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Yorkshire St Mary's Church, Lastingham, North Yorkshire

Lastingham is an attractive stone village on the southern edge of the North York Moors, set in a deep valley with a stream flowing through it. The church is on the higher ground to the west of the village.

The church is built on the site of a C7th Celtic monastery founded by St Cedd of Lindisfarne. The monastery was destroyed during Viking raids in the C9th and nothing is left apart from the remains of Saxon preaching crosses and carved stones in the crypt.

In 1078, William the Conqueror gave permission for a new church at Lastingham run by the Benedictine monks from Whitby Abbey. The crypt dates from this time and is believed to have been built over the burial place of St Cedd.

A substantial church was planned, but the monks left and by 1088 building work had stopped The church was left derelict for 140 years. In 1228 work began again on the nave and chancel. The north aisle followed. The south aisle was completed in the C14th and the tower in the C15th. The church was beginning to fall into disrepair again in the C19th and in need of a major restoration. The vaulted roof and porch date from this time.

It is an attractive church with sheep grazing in the churchyard. It has a small square tower at the west end with a low pyramidal roof. It has a tall clerestoried nave with lower side aisles. At the east end is an apse, part of the 1078 church. Walls have big buttresses. There is a row of corbels along the top of the nave and carved corbels along the chancel.


Entry is through the south door, still with sanctuary knocker and set under a big plain Norman arch.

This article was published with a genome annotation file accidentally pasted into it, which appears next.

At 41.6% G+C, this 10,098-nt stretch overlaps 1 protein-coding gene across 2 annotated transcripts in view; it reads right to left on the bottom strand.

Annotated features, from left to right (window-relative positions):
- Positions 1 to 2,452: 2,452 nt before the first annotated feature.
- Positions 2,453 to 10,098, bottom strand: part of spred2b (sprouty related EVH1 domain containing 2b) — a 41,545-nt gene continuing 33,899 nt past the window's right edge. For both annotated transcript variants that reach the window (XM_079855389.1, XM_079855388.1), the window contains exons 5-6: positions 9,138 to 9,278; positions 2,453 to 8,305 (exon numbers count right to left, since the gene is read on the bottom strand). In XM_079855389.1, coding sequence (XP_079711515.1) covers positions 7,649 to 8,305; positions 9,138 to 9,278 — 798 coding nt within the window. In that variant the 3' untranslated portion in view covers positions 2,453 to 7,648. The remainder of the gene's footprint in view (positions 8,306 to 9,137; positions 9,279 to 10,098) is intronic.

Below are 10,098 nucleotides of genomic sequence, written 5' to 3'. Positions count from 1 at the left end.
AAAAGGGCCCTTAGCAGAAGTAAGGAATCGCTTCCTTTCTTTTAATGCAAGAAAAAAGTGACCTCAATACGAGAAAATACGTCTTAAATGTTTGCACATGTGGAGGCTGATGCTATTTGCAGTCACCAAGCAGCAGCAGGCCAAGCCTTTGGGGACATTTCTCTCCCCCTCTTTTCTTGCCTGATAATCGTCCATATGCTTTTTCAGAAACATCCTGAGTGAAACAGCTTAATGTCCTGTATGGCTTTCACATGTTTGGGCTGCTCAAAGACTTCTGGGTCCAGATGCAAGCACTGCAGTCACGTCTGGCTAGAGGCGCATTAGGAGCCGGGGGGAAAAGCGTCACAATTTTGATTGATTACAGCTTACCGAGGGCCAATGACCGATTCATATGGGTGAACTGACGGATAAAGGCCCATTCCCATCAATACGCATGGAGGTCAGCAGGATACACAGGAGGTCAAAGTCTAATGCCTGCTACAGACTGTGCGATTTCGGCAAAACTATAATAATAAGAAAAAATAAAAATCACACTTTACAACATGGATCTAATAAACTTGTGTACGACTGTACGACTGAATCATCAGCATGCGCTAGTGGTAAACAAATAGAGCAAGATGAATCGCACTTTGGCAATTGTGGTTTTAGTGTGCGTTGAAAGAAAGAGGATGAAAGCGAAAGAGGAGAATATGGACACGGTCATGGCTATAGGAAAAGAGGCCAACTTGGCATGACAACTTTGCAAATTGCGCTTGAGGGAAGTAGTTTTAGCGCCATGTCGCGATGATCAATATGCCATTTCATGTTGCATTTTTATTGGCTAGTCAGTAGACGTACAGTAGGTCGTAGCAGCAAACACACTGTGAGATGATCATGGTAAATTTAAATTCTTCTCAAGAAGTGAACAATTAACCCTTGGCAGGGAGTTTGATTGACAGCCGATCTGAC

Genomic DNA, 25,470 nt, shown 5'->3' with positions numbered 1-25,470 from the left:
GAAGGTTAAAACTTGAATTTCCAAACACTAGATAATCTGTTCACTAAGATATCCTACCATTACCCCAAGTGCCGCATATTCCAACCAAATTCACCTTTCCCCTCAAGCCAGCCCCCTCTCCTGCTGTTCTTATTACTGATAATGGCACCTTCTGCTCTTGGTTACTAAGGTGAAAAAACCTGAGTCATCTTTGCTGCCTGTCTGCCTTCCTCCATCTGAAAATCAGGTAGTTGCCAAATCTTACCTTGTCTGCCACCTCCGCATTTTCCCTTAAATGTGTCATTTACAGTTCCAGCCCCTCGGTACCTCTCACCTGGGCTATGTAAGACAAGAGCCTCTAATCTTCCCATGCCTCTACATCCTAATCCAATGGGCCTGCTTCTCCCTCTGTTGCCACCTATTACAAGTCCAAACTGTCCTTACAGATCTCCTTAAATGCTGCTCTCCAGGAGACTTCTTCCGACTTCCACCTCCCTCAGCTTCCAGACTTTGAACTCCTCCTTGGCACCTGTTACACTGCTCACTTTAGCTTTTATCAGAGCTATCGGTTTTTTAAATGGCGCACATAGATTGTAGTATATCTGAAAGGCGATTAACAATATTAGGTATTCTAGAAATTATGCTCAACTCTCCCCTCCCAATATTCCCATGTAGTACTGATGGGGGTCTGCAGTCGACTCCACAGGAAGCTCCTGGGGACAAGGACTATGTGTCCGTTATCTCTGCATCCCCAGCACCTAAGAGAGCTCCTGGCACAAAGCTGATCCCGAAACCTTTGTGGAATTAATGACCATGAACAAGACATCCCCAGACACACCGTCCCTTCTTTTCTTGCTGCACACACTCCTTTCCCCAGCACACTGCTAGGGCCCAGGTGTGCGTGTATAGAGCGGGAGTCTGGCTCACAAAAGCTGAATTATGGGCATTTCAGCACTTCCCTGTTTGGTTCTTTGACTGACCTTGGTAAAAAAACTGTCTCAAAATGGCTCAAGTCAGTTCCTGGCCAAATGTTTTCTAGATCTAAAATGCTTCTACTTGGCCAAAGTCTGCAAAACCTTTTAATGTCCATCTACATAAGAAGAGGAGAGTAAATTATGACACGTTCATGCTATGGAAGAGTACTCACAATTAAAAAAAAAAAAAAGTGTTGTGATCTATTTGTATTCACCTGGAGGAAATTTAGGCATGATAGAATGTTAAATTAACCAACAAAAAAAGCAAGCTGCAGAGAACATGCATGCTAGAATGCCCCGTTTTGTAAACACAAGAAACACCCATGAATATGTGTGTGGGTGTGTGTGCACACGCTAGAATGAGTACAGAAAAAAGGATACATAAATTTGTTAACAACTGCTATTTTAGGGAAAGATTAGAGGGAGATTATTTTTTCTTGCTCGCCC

Inside the nave, steps lead down to the crypt. These were a C19th addition as previously entry had been from the outside. The crypt is the only one in England to have an apse, nave and side aisles.



The massive round columns stand on pre-Conquest bases and have heavy carved capitals.



There is a stone table altar in the apse and the only natural light is through a small Norman window. When we visited, there were old tombstones and parts of C10th crosses scattered around on the floor. The wooden medieval bier is also stored here. There are a few wood benches and a small prie dieu. It is definitely atmospheric.

The church feels warm and light in comparison.

Lastingham Chancel.jpg

The unusual vaulted ceiling is C19th.


There is a narrow pointed archway leading into the base of the tower. This has an iron ladder attached to the wall suggesting the tower may have been used for defence in troubled times. At the back of the nave is the original Norman stone tub font.

Two pillars with pointed arches separate nave and side aisles. At the end of the north aisle is a small chapel used for private prayer, with a massive stone altar. On the walls are C19th memorials.


The carved stone pulpit is part of the C19th restoration.

Lastingham pulpit.jpg

There are massive pillars supporting a round arch into the chancel which has a low stone screen. The altar is in the apse with a metal altar rail across. On the south side is a piscina and small sedilia.


The three Norman windows contain C19th stained glass. On the left is a Christ rising from the dead with sleeping soldiers. In the centre is the Crucifixion. On the right is the Nativity.

This is a marvellous church, especially the crypt. We have visited many times and never cease to be amazed by it. It is definitely worth finding and is open daily


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